Why use brass?

Why might a doctor use brass for her nameplate on the outside wall and
why is the material suitbale for this purpose?
Reply to
Albert
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I think I know this one. Brass is 'soft' so it engraves easier than some other metals. And it polishes up nice.
How's that? :-)
Reply to
jim.blakely
And if your asked questions like this by your teacher, the answers in the textbook. Read it - full of all sorts of interesting stuff.
Andrew VK3BFA.'
Reply to
Andrew VK3BFA
Your implies ownership: "your pen" , "your kipper" etc
You're is an abbreviation for 'you are' as in "You're getting mixed up."
AWEM (sorry to be pedantic)
Reply to
Andrew Mawson
Sorry - I accept the correction. Should have been "yore teacher" cause hes been around for Ever or "yaw teacher" cause hes swaying slightly ( Or "that ignorant b**** who is wanting me to do some work and hasnt written the answer on the blackboard"
Andrew VK3BFA.
Reply to
Andrew VK3BFA
You left out one important feature. Brass has the appearance of gold to the untrained eye. Gold has been cherished as long as it's been known, so anything that appears to emulate it tends to be desirable.
Harold
Reply to
Harold and Susan Vordos
Along with what others have said about "easy to clean" and it's shiny and looks nice, just plain old "That's how we've always done it."
Before machine engraving was available, they would have been of cast metal. Iron and brass/bronze were the common products for casting. Cast iron rusted, and all other materials were either too soft, or too hard. And casting supported "raised lettering" too, which direct engraving tends not to (or at least is more cost intensive).
Take care.
Brian Lawson, Bothwell, Ontario.
Reply to
Brian Lawson
Andrew sez:
"> Your implies ownership: "your pen" , "your kipper" etc
That's OK, Andrew! Your friendly admonition is greatly acceptable. Thanks! RCM has become a haven for those that abuse the English language... Frankly, I tend to pass over messages couched in careless vernacular, such as the misuse of pronouns. Some RCM respondents have the proclivity to inject the appearance of "ignorance" in their messages as if this will elicit more accurate answers from the readership. I think not!
Sincerely yourses,
Bob Swinney
Reply to
Robert Swinney
Yeah! Like for a very long time. There is a large monument in Paris, built completley from melted-down bronze cannon.
Bob Swinney
Reply to
Robert Swinney
"Robert Swinney" wrote: (clip) There is a large monument in Paris, built completley from melted-down bronze cannon. ^^^^^^^^^^^^^^^^^^^ Beat *your* swords into plowshares. Cast *your* cannon into nameplates. *You're* the one who makes the choices. *Your* teacher is the one who asks the questions.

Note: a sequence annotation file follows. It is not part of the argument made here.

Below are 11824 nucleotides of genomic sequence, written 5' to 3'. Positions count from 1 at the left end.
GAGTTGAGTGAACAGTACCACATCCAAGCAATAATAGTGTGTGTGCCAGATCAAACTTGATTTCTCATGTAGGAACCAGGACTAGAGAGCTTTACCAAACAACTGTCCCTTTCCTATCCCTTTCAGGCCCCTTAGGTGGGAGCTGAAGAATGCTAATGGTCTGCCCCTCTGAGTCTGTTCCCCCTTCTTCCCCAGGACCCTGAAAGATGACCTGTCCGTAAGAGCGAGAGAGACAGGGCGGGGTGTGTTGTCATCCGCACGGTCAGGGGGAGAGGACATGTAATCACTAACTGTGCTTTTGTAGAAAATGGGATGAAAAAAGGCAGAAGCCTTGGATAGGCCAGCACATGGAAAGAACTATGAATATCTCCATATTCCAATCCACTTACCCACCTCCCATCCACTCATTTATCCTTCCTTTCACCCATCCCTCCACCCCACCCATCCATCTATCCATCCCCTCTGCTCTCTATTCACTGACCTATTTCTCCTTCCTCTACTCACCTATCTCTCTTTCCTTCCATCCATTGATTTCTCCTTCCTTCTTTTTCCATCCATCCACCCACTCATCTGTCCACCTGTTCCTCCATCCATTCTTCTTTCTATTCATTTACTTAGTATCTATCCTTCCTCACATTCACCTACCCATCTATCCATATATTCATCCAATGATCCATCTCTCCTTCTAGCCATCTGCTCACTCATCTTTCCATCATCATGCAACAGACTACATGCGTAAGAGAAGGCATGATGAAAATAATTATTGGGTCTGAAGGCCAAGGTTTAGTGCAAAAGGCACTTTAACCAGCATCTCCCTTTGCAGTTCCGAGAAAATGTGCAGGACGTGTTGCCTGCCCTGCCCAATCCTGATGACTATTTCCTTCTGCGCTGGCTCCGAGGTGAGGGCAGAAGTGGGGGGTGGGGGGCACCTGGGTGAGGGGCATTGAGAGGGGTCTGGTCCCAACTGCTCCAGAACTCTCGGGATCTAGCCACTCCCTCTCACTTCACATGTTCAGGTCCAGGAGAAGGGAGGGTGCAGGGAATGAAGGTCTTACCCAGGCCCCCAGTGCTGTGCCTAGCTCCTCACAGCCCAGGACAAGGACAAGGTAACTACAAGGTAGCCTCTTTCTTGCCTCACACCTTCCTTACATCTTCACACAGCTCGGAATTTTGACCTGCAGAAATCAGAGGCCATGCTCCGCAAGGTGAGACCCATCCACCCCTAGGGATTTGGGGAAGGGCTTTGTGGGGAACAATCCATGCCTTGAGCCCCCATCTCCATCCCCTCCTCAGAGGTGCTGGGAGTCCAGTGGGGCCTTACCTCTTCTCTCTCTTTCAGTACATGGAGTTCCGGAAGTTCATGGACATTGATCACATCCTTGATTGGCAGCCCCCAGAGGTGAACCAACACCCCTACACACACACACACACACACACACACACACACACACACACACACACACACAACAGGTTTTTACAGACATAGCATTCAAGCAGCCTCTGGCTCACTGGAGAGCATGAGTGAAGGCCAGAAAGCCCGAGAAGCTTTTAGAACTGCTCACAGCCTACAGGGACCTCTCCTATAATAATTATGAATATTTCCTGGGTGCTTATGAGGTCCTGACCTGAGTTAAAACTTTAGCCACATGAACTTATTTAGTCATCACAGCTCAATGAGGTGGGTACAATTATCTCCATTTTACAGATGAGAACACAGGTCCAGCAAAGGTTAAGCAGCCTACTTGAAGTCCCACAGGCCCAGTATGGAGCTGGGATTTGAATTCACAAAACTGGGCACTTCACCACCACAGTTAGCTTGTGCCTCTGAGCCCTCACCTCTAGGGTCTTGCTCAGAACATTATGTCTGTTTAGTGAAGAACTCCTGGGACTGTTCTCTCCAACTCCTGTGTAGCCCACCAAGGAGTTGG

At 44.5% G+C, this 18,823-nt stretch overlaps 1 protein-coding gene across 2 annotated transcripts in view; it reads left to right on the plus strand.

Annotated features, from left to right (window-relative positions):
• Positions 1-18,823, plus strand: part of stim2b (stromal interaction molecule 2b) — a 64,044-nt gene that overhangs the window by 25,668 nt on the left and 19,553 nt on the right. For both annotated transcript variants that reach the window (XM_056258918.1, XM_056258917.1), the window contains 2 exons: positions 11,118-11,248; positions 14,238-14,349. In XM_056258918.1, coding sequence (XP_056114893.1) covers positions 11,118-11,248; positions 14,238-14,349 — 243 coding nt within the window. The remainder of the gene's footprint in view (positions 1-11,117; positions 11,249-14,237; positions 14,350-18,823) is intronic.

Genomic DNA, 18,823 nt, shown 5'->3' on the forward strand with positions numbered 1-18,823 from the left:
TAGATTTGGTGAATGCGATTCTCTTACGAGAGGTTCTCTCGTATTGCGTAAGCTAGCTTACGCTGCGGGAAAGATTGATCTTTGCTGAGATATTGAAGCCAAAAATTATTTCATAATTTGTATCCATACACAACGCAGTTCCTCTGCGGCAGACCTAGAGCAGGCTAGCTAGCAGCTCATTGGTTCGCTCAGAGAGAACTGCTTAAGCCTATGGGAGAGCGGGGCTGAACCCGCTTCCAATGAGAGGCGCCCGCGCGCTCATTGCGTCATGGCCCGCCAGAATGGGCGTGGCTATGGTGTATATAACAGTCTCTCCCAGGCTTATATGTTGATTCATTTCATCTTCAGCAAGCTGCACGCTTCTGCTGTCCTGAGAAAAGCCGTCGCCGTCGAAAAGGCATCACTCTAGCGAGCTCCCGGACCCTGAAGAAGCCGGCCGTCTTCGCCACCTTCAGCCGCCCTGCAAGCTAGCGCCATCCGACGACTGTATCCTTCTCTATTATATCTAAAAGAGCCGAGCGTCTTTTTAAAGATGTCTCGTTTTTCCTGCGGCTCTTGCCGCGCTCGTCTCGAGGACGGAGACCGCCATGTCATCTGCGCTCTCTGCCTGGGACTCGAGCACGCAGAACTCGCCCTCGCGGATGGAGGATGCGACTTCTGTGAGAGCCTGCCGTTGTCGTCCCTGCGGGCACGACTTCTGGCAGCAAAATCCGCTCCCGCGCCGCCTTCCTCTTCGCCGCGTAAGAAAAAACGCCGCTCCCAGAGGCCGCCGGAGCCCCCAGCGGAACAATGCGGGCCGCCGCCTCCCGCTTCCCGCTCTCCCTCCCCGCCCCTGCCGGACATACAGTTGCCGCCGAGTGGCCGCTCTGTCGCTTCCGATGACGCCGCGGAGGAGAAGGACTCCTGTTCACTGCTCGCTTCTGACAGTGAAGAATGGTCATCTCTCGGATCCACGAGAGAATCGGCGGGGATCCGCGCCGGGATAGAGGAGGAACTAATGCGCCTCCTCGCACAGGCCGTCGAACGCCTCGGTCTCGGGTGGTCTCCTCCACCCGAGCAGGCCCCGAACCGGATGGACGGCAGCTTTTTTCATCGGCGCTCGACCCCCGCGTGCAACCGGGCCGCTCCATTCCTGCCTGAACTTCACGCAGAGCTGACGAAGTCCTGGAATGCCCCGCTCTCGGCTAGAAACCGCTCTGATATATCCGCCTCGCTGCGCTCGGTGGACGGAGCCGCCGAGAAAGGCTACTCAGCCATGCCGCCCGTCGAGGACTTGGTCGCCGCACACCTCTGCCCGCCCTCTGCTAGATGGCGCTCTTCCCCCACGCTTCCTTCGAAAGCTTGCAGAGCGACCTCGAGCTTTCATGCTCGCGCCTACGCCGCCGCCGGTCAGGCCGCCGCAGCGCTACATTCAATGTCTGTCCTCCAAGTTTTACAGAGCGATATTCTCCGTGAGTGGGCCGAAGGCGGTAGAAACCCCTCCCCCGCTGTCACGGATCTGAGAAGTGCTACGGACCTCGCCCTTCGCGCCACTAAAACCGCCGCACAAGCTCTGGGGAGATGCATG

Reply to
Leo Lichtman
It would be rather silly to use a brass nameplate on the inside wall, since the diplomae and certificates displayed there identify the occupant.
Let's hope the doc actually did her own homework and earned her diplomae....
Reply to
Don Foreman
"Don Foreman" wrote: Let's hope the doc actually did her own homework and earned her diplomae.... ^^^^^^^^^^^^^^ When I was in school, learning to repair Multi's, we were given "problems" on the machines to diagnose and fix, and we were allowed to use any of the facilities available in the classroom. One of the students used the phone, to call Tech Support.
Reply to
Leo Lichtman
Then there are those of us who have a maimed little finger and have a devil of a time getting to the ' key, so have over the years, on these informal newsgroups...shortcutted to "your" rather than the more proper "you're".
Its homage to the goals of Liberal mandated outcome based education..where spelng relay don mattr juz as lon az you feal gud aboot yorself.
Gunner
The aim of untold millions is to be free to do exactly as they choose and for someone else to pay when things go wrong.
In the past few decades, a peculiar and distinctive psychology has emerged in England. Gone are the civility, sturdy independence, and admirable stoicism that carried the English through the war years . It has been replaced by a constant whine of excuses, complaints, and special pleading. The collapse of the British character has been as swift and complete as the collapse of British power.
Theodore Dalrymple,
Reply to
Gunner
Still, it corrodes rather less readily than mild steel, for example. And, perhaps more importantly, a little corrosion on a name plate doesn't look too ugly. Sometimes it produces quite a nice patina.
Chris
Reply to
Christopher Tidy

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